Echoes of One Hand Clapping Picturing Sound in Asian Art

Kobayashi Kiyochika (1847–1915), Japanese, Meiji period, 1868–1912, Private Onoguchi Tokuji Destroying the Gate at Jinzhou, 1894. Woodblock print (ōban tate-e triptych); ink and color on paper, 34.9 × 70.3 cm. Princeton University Art Museum, Allen R. Adler, Class of 1967, Japanese Print CollectionSound cannot be seen, but it can be heard and felt as vibrations, and it has the ability to move the spirit through music and memory. These experiences allow the knowledge and presence of sound to be visualized in painting, calligraphy, poetry, and photography. Featured in this special installation are Chinese, Japanese, Vietnamese, and Asian-inspired works of art ranging from the twelfth century to the present day that are drawn from the Museum’s collections and from the collection of Gérard and Dora Cognié.

Artists picture sound in various ways. Some depict actions or things that generate noise, such as a gurgling stream or booming waterfall. In Kobayashi Kiyochika’s rendering of a wartime explosion, a flash of light, fire, and flying debris are used to convey the impact of sound. Sometimes the very process of applying ink or color is used to emulate sound, as in Li Huasheng’s brooding grid, painted in a way that mimics ritual chants. Inspired by the sound of Buddhist prayer chants in Himalayan monasteries—and their purpose of focusing the mind—Li began painting vertical and horizontal lines as a visual, instead of aural, means of achieving mental focus.Li Huasheng (Chinese, born 1944), Untitled, 1998–2000. Ink on paper, framed: 144 × 183 cm. Collection Gérard and Dora Cognié. © Li Huasheng

Calligraphy captures in traces of the brush and ink the sounds of languages, some almost forgotten. A barely remembered calligraphic script in Vietnam conjures the sound of the past and joins it to the country’s rapidly changing present. Married to painting and calligraphy, poetry can evoke or activate the echoes of sound, as in the case of Shitao’s Echo. The brevity of Shitao’s brush and ink expresses an intimate dialogue with lonely mountains and silent clouds. Like the sound of one hand clapping, here the poem fills the land with quiet reverberations. The artist’s calligraphy quotes a couplet by the famed Song dynasty poet and calligrapher Su Shi (1036–1101):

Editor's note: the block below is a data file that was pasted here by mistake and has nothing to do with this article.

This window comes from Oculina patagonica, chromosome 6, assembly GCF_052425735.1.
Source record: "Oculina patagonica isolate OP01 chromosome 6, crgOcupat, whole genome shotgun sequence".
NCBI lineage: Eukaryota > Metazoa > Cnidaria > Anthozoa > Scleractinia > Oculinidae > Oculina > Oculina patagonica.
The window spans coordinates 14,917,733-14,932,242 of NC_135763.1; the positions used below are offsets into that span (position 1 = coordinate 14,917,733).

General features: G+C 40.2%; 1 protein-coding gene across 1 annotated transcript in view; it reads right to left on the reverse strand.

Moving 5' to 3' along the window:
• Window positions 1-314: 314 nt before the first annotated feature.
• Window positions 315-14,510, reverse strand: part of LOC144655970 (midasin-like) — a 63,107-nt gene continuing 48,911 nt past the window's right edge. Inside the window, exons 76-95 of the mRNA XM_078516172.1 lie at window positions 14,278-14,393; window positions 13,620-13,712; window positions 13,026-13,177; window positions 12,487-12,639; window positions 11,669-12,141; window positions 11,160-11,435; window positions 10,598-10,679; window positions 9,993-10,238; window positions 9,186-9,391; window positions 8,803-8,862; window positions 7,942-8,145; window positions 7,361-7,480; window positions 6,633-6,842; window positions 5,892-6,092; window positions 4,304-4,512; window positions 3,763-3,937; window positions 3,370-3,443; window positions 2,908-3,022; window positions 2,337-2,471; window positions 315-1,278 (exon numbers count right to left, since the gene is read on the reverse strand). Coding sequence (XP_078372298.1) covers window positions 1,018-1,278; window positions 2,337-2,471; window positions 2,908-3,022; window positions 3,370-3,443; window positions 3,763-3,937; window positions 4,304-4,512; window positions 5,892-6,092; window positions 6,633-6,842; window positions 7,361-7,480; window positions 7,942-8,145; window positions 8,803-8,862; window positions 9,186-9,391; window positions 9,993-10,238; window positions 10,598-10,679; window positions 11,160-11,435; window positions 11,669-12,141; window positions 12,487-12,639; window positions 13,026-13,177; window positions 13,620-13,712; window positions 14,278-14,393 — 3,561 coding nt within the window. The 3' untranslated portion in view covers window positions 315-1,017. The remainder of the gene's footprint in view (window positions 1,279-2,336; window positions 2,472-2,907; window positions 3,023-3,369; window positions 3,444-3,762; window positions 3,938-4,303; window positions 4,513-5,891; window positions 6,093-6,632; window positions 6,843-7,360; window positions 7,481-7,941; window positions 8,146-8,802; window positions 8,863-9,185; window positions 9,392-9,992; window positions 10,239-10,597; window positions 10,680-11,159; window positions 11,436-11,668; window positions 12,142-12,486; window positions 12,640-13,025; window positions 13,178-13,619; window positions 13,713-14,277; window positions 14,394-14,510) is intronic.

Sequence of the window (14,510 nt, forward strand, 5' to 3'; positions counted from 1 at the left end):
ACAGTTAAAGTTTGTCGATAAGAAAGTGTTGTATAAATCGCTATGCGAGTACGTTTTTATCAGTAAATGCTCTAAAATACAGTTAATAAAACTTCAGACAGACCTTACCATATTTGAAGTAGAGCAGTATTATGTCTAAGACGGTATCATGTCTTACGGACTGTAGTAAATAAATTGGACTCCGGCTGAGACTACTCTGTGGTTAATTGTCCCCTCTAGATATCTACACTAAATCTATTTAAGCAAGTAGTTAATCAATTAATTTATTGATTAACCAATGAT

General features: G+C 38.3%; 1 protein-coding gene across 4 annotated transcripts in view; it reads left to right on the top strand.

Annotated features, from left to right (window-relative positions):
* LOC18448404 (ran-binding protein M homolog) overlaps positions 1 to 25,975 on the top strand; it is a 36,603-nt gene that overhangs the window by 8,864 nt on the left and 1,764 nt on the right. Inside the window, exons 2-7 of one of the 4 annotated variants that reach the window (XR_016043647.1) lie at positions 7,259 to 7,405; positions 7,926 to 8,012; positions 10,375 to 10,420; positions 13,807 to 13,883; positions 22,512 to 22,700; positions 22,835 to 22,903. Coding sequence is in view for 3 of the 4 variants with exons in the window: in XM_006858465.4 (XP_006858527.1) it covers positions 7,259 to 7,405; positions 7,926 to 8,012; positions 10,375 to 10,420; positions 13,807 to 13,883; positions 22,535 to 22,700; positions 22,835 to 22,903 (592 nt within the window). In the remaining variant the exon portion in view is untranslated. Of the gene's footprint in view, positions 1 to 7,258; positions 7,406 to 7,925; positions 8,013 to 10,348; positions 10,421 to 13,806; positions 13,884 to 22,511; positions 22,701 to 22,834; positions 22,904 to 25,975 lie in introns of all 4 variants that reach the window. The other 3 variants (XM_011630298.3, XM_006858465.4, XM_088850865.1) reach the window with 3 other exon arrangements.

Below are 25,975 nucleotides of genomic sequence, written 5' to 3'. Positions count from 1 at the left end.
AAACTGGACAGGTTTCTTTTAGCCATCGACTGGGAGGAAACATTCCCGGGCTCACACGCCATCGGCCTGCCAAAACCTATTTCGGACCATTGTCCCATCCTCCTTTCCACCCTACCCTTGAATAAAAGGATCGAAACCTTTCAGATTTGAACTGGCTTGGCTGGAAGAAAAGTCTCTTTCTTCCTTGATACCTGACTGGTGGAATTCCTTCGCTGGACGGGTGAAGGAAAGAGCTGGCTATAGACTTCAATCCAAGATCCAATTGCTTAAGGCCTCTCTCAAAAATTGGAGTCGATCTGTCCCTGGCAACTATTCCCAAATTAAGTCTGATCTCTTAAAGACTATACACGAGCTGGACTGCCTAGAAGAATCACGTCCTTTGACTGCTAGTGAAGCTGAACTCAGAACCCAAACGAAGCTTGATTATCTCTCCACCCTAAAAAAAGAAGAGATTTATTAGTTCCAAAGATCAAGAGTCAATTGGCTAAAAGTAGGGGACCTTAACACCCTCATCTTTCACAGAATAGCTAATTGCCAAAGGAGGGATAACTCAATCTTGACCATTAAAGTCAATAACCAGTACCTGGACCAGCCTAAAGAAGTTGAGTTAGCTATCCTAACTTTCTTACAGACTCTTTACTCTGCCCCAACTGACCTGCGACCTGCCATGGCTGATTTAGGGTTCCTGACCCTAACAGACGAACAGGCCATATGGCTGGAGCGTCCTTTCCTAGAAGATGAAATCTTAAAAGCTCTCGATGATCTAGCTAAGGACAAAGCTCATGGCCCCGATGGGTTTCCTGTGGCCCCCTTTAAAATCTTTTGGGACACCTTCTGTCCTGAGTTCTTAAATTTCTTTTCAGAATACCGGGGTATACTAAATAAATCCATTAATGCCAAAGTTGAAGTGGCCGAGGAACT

Shitao (1642–1707), Chinese, Qing dynasty, 1644–1912, Echo, ca. 1677–78. Album leaf mounted as a hanging scroll; ink on paper, 22.1 × 29.4 cm. Princeton University Art Museum, gift of the Arthur M. Sackler FoundationAn echo rebounds with every whisper;

Startling, on the empty mountain, the white cloud.

Minor White (American, 1908–1976), The Sound of One Hand Clapping, Pultneyville, New York, 1957. Gelatin silver print, image: 25.5 × 30.3 cm. Princeton University Art Museum, museum purchase, gift of David H. McAlpin, Class of 1920. © Trustees of Princeton UniversityThe question of picturing sound also resonates in Minor White’s photographic sequence The Sound of One Hand Clapping. Paradoxical statements of questions, known in Japan as kōan, are used in Zen Buddhist meditative practice. White was well acquainted with the kōan “two hands clap and there is a sound; what is the sound of one hand?” which is attributed to the monk Hakuin Ekaku (1686–1768). White wrote, “After several months of intensive work on this kōan, I saw rather than heard any sound.” When White saw his earlier photograph The Sound of One Hand Clapping, Pultneyville, New York, the kōan sprang to his mind, and later he added another nine photographs to his sequence of echoes.


Cary Y. Liu

Nancy and Peter Lee Curator of Asian Art